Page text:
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Research Report 547 Fatigue design criteria for road bridges in New Zealand

Published: | Category: Activity management , Research programme , Research & reports | Audience: General

Road bridges are subjected to millions of cycles of heavy vehicle loading over their design lives, and the introduction of higher vehicle mass limits on New Zealand roads will significantly increase the rates of fatigue damage in bridge superstructures. The NZ Transport Agency's Bridge manual has relied on British and Australian standards for fatigue design criteria, and the aim of this project was to provide the basis for amended fatigue loadings based on New Zealand heavy vehicle characteristics, with allowances for forecast long-term growth in volumes and vehicle masses. The base fatigue loading was derived from analyses of effects on bridge spans of heavy vehicles recorded at weigh-in-motion sites between 2007 and 2011. The base fatigue loading was then adjusted for increases in legal vehicle masses permitted under a 2010 Land Transport Rule amendment (introducing HPMV – high productivity motor vehicles).

Research Report 617 Transition from visual condition rating of cracking, shoving and ravelling to automatic data collection

Published: | Category: Activity management , Research & reports | Audiences: General, Road traffic engineers & consultants

Robust condition data feeding into asset management processes is a key step towards having confidence in long-term strategies for renewals and replacements. The manual condition rating system was originally developed as an input into the treatment selection algorithm; however, in later years the data has been used for pavement deterioration modelling and trend monitoring, which are outside the intended scope of the rating system. It was therefore not unexpected that both field inspectors and researchers highlighted shortcomings in the quality and repeatability of manually recorded data. Automated scanning technologies promise to overcome many of the issues associated with manual condition data collection. However, before a wide-spread adoption of the scanning technology is possible, research had to prove the accuracy of the measurements and determine the impact of new data items in the asset management processes.

Research Report 638 Network and asset management: benefits of real-time data

Published: | Category: Activity management , Research programme , Research & reports

Data is essential for understanding the demands placed on road assets and transport networks. There is an opportunity through advances in real-time technologies to improve the delivery of network management and asset management activities. This requires an understanding of both the real-time technologies that are available, and the real-time information needs of network managers and asset managers. This research investigated the applications of real-time technologies and data in asset and network management. This included identifying a range of opportunities for expanding the use of real-time technology, for example by making better use of existing datasets and improving the detection of incidents and defects. A range of challenges were also identified, including the difficulties of working with ‘big’ real-time datasets, the risk of reliance on technology and the need for specialist expertise to develop real-time applications.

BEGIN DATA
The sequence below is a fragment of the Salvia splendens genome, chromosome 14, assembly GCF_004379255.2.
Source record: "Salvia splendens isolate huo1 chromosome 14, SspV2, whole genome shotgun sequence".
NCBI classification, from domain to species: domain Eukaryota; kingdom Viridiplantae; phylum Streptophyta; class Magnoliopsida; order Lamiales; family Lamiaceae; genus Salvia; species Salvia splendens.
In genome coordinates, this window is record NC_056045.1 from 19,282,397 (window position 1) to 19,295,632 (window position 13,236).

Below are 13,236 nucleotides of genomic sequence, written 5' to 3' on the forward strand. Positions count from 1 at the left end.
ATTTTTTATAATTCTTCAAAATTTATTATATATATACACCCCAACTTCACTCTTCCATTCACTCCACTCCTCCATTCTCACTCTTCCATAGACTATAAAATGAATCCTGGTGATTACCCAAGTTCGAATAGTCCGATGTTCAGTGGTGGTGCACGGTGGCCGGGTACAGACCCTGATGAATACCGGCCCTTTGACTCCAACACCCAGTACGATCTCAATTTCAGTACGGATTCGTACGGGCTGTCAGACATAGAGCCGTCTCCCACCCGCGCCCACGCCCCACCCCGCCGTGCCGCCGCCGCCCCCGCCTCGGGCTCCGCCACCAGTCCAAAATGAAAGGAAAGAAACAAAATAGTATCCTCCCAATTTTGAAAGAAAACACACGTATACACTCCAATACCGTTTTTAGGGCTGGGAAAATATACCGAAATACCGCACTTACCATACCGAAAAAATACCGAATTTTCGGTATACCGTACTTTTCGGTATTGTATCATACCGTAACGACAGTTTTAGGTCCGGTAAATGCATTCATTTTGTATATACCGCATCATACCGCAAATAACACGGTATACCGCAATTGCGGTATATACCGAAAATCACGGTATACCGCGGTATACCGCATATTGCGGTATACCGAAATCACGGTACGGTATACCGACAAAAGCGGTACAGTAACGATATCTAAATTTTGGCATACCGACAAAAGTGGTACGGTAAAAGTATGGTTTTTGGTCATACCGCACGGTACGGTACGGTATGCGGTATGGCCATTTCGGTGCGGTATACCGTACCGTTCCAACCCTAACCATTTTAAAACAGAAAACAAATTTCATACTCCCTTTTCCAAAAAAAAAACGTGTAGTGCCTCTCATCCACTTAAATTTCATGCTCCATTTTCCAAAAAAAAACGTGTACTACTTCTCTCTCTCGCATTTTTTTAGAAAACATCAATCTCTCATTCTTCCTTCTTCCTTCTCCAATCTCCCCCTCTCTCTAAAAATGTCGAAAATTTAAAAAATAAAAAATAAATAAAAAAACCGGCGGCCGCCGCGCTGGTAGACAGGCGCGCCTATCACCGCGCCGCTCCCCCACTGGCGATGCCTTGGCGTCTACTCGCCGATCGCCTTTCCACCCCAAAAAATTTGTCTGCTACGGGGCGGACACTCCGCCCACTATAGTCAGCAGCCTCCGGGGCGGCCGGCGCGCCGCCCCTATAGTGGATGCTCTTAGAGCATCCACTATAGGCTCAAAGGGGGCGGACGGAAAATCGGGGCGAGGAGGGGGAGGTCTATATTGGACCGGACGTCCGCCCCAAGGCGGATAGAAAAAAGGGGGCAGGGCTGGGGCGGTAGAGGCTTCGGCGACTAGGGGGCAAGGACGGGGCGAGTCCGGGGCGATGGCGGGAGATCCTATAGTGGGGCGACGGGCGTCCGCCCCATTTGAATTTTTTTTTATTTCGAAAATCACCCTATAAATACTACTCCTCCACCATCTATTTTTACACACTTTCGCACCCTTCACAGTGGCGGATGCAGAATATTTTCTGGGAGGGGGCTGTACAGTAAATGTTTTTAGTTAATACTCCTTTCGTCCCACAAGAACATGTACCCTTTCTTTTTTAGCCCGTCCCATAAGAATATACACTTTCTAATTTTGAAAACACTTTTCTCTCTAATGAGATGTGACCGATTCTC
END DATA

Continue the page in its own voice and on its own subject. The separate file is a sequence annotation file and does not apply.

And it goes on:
Research Report 633 Analysis and interpretation of New Zealand long-term pavement performance data

Published: | Category: Activity management , Research programme , Research & reports | Audience: General

A comprehensive statistical analysis and review of the dataset was undertaken on the March 2015 LTPP database, including application of transformations on the skewed raw data. Following a detailed analysis, it was found that the numerical data available to undertake a statistical analysis to identify factors that need to be present for accelerated condition trending was not sufficiently robust. It is not possible to find useful or significant correlations with this data set as it stands

A manual investigation by a person with extensive experience in road engineering and maintenance was undertaken. This investigated engineering explanations for the sites highlighted by the statistical analysis, which involved interpreting site photographs, notes and construction records. This review was unable to identify any reliable data to show pavements displaying cracking are at a higher risk of failure.

Research Report 634 Effect of road seal type on resistance to traffic stresses

Published: | Category: Activity management , Research programme , Research & reports | Audience: General

This report details research carried out from 2016 to 2017 as the preparatory stage of a larger programme to understand how chipseals may be improved to withstand increases in horizontal shear forces imposed by traffic loadings. The research aimed to develop an understanding of mechanisms and factors that lead to chip loss resulting from surface shear stresses, and to develop a methodology for testing seal performance under realistic but controlled laboratory conditions. The report commences with a literature review to collate and examine existing data and experience on seal selection and chip loss processes from New Zealand and overseas. Physical mechanisms, site and vehicle factors that contribute to seal damage are also investigated. Finally, an experimental test method and plan is developed to quantitatively compare and evaluate the effect of seal and binder type on overall seal performance in the laboratory, but under realistic loading and temperature conditions.